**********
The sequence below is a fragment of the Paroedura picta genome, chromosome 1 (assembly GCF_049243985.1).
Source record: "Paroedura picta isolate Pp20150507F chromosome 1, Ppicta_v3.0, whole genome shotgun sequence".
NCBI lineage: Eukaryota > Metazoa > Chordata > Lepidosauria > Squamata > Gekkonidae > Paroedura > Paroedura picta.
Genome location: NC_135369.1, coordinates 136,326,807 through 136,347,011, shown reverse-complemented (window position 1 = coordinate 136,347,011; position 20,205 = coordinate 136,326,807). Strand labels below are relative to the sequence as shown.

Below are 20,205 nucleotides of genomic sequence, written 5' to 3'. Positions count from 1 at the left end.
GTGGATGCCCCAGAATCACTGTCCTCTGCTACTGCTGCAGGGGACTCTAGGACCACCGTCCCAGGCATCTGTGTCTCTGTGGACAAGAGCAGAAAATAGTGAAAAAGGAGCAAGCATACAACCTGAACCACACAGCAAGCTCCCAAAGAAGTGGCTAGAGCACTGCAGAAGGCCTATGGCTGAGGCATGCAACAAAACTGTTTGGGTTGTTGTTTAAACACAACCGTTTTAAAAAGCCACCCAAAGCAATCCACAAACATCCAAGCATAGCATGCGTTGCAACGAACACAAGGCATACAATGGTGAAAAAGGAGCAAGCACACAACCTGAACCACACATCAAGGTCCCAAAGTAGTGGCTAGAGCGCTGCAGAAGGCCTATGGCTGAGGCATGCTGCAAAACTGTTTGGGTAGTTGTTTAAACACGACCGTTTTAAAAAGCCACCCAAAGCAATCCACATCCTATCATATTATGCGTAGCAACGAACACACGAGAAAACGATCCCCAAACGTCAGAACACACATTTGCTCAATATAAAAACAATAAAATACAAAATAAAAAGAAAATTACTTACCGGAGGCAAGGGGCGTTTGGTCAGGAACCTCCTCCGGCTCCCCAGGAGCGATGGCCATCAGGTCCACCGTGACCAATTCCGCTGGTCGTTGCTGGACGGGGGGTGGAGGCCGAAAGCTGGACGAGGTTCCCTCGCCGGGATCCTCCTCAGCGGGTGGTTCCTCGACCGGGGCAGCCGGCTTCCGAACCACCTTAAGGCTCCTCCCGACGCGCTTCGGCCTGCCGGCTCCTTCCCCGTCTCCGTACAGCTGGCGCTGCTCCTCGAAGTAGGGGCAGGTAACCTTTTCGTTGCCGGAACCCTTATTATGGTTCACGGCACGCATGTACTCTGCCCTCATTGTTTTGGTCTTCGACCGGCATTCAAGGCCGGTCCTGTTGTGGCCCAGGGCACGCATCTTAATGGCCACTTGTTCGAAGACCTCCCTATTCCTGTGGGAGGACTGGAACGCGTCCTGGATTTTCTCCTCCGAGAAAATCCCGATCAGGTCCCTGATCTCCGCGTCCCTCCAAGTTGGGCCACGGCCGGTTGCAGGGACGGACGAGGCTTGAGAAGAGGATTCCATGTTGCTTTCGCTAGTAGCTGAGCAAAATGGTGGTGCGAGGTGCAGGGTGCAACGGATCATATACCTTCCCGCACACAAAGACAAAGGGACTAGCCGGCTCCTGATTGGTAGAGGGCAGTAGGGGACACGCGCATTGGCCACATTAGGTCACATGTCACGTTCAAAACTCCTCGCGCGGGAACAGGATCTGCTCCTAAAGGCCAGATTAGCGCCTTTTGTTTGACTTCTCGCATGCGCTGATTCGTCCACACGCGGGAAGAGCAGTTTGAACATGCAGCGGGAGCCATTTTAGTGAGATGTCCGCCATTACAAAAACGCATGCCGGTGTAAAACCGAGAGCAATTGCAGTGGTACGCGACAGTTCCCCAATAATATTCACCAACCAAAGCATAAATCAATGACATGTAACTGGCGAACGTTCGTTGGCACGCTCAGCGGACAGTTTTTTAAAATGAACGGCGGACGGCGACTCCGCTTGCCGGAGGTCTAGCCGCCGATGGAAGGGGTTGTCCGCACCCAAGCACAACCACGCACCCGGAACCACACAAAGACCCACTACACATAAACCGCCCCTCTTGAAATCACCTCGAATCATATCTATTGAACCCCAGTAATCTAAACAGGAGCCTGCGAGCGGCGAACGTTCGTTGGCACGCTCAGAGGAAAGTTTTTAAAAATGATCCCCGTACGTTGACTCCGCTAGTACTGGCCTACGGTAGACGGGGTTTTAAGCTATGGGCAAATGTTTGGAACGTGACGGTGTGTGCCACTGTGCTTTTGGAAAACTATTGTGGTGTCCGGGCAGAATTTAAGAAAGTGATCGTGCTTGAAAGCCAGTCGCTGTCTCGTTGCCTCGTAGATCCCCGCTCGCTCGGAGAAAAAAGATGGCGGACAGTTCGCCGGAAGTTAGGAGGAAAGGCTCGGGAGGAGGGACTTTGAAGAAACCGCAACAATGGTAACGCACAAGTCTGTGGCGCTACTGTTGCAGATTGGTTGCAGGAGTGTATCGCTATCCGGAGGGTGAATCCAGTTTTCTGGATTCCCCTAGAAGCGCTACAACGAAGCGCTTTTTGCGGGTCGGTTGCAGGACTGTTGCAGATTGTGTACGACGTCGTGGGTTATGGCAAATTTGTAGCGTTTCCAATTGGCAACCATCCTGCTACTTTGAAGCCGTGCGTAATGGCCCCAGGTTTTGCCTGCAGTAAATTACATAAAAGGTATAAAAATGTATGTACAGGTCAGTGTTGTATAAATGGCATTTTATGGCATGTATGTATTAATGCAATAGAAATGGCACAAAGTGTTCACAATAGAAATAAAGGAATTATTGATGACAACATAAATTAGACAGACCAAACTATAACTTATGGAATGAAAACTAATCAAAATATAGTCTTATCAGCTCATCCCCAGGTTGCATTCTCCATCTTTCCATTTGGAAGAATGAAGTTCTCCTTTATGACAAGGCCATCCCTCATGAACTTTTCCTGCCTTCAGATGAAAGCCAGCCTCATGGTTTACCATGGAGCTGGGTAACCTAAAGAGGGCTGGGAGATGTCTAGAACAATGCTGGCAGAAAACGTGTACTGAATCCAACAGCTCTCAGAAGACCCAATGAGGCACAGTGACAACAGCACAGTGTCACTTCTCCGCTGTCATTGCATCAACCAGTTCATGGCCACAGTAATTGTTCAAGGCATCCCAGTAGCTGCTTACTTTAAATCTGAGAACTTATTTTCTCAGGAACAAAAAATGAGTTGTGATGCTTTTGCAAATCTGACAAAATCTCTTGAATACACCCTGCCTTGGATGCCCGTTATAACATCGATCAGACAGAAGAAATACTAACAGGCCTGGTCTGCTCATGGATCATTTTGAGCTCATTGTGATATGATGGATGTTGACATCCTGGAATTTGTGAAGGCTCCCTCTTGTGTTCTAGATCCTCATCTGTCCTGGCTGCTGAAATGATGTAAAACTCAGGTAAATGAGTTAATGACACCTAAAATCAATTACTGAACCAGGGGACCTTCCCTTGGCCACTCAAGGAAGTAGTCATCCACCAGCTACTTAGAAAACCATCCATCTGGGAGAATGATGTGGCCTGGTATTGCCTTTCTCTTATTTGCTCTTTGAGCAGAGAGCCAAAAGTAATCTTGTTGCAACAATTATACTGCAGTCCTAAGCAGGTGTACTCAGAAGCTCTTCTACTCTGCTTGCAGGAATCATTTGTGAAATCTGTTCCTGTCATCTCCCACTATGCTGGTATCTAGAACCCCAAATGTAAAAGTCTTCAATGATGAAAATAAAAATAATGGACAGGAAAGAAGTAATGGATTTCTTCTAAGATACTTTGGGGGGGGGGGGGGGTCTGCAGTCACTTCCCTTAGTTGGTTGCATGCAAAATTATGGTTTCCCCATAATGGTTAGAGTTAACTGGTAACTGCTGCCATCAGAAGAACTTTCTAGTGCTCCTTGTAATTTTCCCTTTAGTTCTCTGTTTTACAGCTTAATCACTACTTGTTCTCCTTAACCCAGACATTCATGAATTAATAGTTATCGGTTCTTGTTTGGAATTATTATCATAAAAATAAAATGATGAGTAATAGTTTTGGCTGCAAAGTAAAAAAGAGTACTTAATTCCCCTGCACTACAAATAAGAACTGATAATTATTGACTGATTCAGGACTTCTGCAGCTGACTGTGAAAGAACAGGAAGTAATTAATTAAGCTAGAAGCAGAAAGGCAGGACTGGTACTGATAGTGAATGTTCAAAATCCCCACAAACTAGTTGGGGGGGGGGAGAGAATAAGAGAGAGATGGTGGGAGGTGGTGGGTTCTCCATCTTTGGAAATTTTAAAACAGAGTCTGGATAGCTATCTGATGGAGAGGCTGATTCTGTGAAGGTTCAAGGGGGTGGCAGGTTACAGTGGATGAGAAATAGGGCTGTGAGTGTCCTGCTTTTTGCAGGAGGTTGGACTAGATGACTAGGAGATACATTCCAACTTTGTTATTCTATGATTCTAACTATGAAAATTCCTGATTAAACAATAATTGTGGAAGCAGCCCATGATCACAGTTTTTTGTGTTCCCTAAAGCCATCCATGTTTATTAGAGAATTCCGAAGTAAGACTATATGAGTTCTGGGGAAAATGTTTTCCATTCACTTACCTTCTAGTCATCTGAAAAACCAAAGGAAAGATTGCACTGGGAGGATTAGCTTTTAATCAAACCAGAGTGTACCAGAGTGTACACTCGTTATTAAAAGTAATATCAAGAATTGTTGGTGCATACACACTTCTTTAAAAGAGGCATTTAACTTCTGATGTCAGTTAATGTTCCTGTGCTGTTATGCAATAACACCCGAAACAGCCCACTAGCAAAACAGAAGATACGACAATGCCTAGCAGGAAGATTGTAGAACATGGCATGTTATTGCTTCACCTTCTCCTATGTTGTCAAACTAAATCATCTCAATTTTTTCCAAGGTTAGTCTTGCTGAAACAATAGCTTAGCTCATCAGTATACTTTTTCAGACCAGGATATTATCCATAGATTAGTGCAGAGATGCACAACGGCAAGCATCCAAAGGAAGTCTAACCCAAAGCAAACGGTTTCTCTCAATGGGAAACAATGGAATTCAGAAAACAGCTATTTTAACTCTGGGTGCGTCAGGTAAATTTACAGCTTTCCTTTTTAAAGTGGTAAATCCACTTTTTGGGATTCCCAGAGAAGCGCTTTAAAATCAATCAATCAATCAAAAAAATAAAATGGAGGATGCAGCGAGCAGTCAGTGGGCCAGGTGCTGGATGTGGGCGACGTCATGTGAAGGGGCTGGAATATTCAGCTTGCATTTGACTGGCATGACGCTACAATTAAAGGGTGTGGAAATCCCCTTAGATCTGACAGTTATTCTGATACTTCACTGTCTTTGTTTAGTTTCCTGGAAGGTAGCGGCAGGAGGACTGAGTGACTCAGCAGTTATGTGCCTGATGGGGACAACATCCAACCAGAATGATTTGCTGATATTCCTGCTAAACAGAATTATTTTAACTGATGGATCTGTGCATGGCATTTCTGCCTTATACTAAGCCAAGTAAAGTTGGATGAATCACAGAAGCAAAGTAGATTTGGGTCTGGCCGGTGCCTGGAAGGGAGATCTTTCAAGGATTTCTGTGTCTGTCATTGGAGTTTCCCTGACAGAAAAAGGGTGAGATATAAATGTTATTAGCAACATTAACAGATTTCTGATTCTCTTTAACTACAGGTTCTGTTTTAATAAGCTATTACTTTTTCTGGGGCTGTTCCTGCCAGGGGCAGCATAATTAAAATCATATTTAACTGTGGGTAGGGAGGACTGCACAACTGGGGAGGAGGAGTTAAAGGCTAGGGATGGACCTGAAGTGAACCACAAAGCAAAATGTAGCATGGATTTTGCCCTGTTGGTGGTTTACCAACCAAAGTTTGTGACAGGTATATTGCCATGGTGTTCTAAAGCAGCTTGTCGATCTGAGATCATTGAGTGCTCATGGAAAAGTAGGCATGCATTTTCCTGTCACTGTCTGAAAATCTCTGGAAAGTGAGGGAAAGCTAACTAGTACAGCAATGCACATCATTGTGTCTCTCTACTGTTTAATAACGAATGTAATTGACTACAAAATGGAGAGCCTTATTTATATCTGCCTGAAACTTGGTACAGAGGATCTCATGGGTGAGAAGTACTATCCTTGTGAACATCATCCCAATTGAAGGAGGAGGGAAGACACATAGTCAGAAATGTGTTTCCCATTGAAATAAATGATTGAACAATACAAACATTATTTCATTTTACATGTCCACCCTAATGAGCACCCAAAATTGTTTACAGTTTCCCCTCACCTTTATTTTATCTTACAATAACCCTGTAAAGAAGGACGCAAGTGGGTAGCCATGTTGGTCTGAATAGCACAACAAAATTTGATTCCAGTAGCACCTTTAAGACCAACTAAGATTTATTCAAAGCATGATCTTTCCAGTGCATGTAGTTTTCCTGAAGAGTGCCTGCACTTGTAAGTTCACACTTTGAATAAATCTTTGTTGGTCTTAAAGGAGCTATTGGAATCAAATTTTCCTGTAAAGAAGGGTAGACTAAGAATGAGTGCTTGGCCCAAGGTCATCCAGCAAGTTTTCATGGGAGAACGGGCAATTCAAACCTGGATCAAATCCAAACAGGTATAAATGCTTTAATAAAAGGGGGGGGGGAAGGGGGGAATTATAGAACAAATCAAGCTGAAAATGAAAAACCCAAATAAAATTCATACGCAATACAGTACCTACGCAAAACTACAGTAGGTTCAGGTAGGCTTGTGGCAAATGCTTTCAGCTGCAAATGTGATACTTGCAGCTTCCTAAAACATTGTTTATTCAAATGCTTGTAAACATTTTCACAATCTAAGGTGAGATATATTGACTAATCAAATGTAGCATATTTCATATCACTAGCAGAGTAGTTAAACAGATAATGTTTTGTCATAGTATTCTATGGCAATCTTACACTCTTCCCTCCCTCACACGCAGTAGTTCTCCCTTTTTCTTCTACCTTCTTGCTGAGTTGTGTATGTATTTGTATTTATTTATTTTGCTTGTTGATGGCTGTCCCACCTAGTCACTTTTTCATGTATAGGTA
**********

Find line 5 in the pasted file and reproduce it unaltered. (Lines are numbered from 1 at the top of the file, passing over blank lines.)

Below are 20,205 nucleotides of genomic sequence, written 5' to 3'. Positions count from 1 at the left end.